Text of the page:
By Sam Shupe
Ph.D. Candidate, American & New England Studies, Boston University
While being a highly accomplished and respected architect and artist, Portland, Maine’s John Calvin Stevens knew when to forsake his desk chair for a bicycle seat. On more than one occasion in the 1880s and 1890s, Stevens was documented leaving his work at the drafting table to spend the afternoon riding his bicycle. Trading his comfortable and quiet office for the dusty hustle of piloting a high-wheeled (and later a “safety”) bicycle through Portland’s unpaved nineteenth-century roads may seem simply like playing hooky from his responsibilities as an architect. However, for Stevens, bicycling was an extension of his work outdoors, where his handlebars became his drafting and painting tools and the streets his canvas.
The genesis of Stevens’ professional life in the 1880s coincides with his developing love of the bicycle. The earliest known reference to Stevens riding a bicycle is in 1882. A cabinet photograph from that year depicts a bearded Stevens at the age of 27, proudly leaning on his high-wheeled bicycle. Riding his beloved two-wheeled machine everywhere within ten miles of Portland for both business and pleasure, he argued that “it is the best way in the world to travel.” In 1883, just a year after the photograph was taken, Stevens joined the League of American Wheelmen (LAW), a nation-wide bicycle club, as well as the local Portland Wheel Club (PWC), which was affiliated with the LAW. The following year, in 1884, Stevens set out to develop his own architectural firm. Just two years later, Stevens became president of the PWC and was well on his way to establishing what would become the most influential architectural firm in Portland and much of Maine.
Through his role as president of the PWC, Stevens repeatedly combined his passions for bicycling and art. The PWC, although primarily a recreational club, also focused its efforts on social gatherings. In the late 1880s, the club hosted annual balls, often described by local newspapers as the social event of the week. On several occasions Stevens drew advertisements and bicycle-themed dance cards for the events. These illustrations serve as an early example of the architect’s ability to lend his architectural and artistic abilities to his bicycling.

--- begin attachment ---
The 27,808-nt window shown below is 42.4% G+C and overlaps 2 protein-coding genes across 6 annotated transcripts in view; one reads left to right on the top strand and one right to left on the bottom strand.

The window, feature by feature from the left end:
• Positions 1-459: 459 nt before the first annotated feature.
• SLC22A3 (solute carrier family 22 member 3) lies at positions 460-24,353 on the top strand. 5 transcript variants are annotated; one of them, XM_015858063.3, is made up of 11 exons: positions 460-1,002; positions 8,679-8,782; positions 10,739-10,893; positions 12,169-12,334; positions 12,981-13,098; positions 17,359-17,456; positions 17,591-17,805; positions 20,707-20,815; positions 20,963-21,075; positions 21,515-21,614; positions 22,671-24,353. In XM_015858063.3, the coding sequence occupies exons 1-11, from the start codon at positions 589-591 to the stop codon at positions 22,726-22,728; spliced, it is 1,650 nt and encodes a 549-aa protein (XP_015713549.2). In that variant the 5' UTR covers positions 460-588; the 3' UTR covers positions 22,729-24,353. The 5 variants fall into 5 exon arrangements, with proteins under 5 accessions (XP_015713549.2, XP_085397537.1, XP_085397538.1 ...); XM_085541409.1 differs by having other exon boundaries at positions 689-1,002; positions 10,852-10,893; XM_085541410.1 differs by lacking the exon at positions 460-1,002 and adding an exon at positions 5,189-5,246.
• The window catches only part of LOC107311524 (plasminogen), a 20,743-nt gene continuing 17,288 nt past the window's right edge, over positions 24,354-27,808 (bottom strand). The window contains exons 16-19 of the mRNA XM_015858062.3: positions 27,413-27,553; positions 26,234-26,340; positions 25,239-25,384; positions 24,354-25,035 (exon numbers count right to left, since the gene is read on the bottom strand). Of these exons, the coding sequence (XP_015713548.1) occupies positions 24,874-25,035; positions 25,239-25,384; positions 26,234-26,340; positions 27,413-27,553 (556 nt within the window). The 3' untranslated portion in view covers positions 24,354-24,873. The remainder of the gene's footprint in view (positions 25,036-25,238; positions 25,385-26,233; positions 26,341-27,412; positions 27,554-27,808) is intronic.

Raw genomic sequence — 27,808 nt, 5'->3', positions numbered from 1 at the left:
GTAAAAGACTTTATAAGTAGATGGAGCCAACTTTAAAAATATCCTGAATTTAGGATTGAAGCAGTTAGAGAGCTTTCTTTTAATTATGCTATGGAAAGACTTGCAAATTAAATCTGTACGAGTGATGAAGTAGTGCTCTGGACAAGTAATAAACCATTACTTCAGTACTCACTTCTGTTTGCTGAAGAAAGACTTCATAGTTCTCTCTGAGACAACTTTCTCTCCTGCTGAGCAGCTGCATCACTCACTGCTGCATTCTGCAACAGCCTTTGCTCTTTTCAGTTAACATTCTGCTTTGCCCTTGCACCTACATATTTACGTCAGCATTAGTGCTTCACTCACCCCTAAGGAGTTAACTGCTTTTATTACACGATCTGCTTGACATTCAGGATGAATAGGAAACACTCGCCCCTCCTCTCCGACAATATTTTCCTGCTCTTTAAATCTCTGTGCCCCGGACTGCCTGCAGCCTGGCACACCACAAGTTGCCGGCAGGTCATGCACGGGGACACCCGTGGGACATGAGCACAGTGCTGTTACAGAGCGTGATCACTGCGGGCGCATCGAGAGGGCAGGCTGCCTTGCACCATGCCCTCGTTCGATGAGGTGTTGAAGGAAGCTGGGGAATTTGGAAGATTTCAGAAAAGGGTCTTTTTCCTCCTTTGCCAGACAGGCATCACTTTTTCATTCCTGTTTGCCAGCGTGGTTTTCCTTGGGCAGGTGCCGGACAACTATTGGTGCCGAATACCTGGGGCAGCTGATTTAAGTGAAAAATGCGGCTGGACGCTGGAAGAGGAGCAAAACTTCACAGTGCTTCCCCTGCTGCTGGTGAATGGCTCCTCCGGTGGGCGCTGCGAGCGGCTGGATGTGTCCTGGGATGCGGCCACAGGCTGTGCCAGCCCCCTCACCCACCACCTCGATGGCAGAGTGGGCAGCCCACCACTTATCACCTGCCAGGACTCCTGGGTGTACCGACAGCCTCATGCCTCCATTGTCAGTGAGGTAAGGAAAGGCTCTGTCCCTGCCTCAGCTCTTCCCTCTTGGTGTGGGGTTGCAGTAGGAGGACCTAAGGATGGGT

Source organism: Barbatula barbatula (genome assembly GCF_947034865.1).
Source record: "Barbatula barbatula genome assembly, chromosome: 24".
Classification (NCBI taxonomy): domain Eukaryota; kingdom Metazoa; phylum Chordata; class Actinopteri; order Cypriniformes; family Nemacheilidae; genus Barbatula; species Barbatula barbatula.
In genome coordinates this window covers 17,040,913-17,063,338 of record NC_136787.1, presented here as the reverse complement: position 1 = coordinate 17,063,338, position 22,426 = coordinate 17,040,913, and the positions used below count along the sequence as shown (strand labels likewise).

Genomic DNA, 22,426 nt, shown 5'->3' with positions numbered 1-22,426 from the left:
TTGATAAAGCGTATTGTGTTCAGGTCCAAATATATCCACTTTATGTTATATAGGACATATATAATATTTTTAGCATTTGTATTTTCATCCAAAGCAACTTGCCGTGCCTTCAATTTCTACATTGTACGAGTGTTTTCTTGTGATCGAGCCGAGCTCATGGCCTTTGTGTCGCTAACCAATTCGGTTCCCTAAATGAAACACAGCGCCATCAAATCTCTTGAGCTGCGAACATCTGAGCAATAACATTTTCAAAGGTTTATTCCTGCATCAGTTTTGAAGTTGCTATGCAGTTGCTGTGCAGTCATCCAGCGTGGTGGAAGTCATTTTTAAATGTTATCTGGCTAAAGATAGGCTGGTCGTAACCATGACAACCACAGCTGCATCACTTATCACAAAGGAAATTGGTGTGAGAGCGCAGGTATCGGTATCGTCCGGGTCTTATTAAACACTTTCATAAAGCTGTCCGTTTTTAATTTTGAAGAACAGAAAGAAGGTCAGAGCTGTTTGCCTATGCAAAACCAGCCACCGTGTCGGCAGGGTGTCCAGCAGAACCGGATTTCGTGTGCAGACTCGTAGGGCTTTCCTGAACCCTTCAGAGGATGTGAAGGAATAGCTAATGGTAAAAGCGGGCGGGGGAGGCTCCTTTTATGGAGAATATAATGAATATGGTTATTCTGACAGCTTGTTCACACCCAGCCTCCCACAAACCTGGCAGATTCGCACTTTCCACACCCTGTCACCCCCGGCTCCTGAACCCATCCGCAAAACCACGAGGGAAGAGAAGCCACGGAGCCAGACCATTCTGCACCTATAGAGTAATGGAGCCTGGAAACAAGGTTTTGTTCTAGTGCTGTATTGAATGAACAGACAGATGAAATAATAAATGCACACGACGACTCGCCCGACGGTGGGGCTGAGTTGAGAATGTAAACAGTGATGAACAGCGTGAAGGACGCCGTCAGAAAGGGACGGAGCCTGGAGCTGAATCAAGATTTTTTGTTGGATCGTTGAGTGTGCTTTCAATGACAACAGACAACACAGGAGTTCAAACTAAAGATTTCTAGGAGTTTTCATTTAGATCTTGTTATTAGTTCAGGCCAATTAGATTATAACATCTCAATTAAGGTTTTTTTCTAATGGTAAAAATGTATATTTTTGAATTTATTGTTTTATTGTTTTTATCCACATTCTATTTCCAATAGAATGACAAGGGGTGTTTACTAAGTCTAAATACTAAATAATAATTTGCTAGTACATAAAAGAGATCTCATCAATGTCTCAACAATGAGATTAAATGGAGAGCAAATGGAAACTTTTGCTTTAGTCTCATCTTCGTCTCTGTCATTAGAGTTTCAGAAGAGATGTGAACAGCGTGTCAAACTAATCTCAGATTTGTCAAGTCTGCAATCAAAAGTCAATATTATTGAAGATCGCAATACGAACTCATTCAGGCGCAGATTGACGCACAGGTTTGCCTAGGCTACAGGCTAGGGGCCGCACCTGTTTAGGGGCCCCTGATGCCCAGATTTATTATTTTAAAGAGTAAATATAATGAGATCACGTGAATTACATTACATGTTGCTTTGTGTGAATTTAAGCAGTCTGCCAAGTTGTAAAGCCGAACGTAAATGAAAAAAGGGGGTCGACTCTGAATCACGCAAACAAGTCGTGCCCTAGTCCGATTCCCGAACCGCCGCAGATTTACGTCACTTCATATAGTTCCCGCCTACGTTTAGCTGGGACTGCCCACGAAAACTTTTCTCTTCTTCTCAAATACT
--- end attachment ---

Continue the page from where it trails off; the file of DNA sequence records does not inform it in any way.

In 1889, Stevens, along with fellow architect Albert Winslow Cobb, published Examples of Domestic Architecture, an architectural style book that gained the two men national recognition. Stevens provided a majority of the sketches in the book, most of which contain no human figures. However, of the handful of sketches that do contain people, three are bicyclists holding or riding their two-wheeled machines. Despite the book being the most serious and widely viewed architectural publication of Stevens’ career, he was unable to fully suppress his love of the bicycle, allowing it to subtly emerge in his professional life.
Less inconspicuously, Stevens allowed his love of bicycles and architectural pursuits to fuse seamlessly together on the smoothly paved roads of France. In the summer of 1892 with just over twenty other architects from around the country, Stevens set out on a fifty-day architectural sketching tour of France by bicycle. The tour, which Stevens himself conceived and organized, was the first of its kind. The artistic pursuits of an architectural sketching tour had never before been combined with the efficient and leisurely pursuit of bicycle touring. As a result, Stevens deserves the title of a true pioneer of art, architecture, and bicycling.
Late in his life in October of 1936, Stevens was interviewed by the Lewiston Journal for an article looking to assess the state of modern art. At 81 years-old, Stevens’ bicycle touring days were behind him and the automobile had replaced the bicycle on the busy streets of Portland. Lambasting modern artists that were moving too quickly in their work, Stevens attributed the poor trend directly to cars and fast driving. To Stevens, the automobile of the early twentieth century did not possess the fluid relationship with art that the nineteenth century bicycle had. If he were alive today, Stevens might still be disappointed by the car-centric realities of modern life. However, he might also be pleased to find Portlanders still riding bicycles for business and pleasure in his much loved city. To those who have yet to learn how to ride a bicycle, Stevens would undoubtedly encourage them to, in his own words, “acquire the art.”
Work by John Calvin Stevens can be seen in our current exhibition “Portland Society of Art and Winslow Homer’s Legacy in Maine,” on view through February 3, 2012. The exhibition examines, for the first time, the artistic relationship between the painter Winslow Homer, his close friend the architect John Calvin Stevens, and the early years of the Portland Society of Art.